14 words that are their own opposites

From Mental Floss:

Here’s an ambiguous sentence for you: “Because of the agency’s oversight, the corporation’s behavior was sanctioned.” Does that mean, ‘Because the agency oversaw the company’s behavior, they imposed a penalty for some transgression’ or does it mean, ‘Because the agency was inattentive, they overlooked the misbehavior and gave it their approval by default’? We’ve stumbled into the looking-glass world of “contronyms”—words that are their own antonyms.

1. Sanction (via French, from Latin sanctio(n-), from sancire ‘ratify,’) can mean ‘give official permission or approval for (an action)’ or conversely, ‘impose a penalty on.’
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2. Oversight is the noun form of two verbs with contrary meanings, “oversee” and “overlook.” “Oversee,” from Old English ofersēon ‘look at from above,’ means ‘supervise’ (medieval Latin for the same thing: super- ‘over’ + videre ‘to see.’) “Overlook” usually means the opposite: ‘to fail to see or observe; to pass over without noticing; to disregard, ignore.’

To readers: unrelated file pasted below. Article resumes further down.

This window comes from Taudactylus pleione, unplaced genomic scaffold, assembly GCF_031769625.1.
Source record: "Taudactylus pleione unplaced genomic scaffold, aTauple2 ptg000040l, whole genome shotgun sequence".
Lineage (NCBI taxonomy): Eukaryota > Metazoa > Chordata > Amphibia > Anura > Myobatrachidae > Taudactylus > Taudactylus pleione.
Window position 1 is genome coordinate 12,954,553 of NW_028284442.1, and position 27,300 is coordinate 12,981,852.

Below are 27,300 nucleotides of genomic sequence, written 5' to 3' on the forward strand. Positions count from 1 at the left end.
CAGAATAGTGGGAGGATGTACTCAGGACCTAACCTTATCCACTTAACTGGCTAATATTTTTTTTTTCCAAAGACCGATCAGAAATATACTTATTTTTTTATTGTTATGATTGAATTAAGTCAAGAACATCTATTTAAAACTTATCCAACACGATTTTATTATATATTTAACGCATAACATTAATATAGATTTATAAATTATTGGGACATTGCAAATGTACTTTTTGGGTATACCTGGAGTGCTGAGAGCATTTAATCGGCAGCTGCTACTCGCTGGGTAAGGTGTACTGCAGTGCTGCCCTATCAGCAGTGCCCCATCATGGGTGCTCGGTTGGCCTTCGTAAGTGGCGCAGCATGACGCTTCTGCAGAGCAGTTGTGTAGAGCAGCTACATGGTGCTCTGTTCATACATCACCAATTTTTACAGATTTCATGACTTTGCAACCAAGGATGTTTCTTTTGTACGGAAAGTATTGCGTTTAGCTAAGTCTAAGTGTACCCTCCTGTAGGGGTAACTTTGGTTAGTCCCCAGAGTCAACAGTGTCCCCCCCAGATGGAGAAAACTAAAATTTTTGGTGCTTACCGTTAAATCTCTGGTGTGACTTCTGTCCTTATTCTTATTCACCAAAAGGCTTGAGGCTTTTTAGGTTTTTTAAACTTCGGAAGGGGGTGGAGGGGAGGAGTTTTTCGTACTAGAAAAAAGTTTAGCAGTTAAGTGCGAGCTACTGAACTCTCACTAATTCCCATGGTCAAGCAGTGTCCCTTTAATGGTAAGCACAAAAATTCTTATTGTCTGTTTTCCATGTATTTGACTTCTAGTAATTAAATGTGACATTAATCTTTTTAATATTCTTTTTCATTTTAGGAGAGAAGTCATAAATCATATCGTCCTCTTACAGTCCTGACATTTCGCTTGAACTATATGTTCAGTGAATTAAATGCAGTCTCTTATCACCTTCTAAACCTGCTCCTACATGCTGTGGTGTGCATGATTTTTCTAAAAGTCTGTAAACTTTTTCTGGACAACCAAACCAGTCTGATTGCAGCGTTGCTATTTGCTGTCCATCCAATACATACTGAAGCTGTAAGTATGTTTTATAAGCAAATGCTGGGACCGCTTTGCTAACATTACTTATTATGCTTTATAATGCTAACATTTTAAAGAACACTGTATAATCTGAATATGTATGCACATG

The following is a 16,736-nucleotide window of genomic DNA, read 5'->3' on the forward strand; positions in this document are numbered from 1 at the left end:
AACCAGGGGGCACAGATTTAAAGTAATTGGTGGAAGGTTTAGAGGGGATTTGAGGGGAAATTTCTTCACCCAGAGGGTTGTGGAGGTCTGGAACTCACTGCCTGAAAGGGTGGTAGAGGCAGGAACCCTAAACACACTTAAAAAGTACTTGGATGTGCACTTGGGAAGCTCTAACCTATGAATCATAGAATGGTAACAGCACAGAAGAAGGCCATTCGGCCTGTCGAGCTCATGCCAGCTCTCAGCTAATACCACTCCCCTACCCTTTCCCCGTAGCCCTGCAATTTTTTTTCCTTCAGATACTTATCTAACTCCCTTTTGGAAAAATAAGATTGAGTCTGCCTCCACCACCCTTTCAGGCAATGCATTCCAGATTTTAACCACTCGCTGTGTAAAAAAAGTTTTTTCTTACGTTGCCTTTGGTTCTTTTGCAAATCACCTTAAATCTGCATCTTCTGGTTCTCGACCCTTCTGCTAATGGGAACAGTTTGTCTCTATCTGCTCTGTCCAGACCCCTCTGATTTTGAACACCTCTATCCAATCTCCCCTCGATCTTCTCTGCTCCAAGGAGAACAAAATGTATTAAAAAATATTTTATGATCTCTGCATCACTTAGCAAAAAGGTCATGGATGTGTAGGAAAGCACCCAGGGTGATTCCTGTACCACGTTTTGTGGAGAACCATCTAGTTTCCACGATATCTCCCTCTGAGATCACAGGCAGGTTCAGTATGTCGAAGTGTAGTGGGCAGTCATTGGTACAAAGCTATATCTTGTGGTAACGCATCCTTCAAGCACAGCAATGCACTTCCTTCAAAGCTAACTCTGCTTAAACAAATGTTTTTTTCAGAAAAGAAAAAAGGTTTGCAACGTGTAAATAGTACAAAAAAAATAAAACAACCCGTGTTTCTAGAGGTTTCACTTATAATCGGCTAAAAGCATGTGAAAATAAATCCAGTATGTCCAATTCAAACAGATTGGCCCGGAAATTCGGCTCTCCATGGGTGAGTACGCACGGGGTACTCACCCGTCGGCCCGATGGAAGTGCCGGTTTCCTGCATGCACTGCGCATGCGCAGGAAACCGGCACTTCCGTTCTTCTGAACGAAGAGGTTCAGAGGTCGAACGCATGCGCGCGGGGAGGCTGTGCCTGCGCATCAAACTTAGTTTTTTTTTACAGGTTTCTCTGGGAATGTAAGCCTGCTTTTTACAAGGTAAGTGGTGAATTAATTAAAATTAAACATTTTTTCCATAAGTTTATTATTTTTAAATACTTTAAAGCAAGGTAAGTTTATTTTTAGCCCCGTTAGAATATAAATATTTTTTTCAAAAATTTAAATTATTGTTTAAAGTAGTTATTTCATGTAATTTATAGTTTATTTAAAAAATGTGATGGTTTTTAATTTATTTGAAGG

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3. Left can mean either remaining or departed. If the gentlemen have withdrawn to the drawing room for after-dinner cigars, who’s left? (The gentlemen have left and the ladies are left.)
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4. Dust, along with the next two words, is a noun turned into a verb meaning either to add or to remove the thing in question. Only the context will tell you which it is. When you dust are you applying dust or removing it? It depends whether you’re dusting the crops or the furniture.
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5. Seed can also go either way. If you seed the lawn you add seeds, but if you seed a tomato you remove them.

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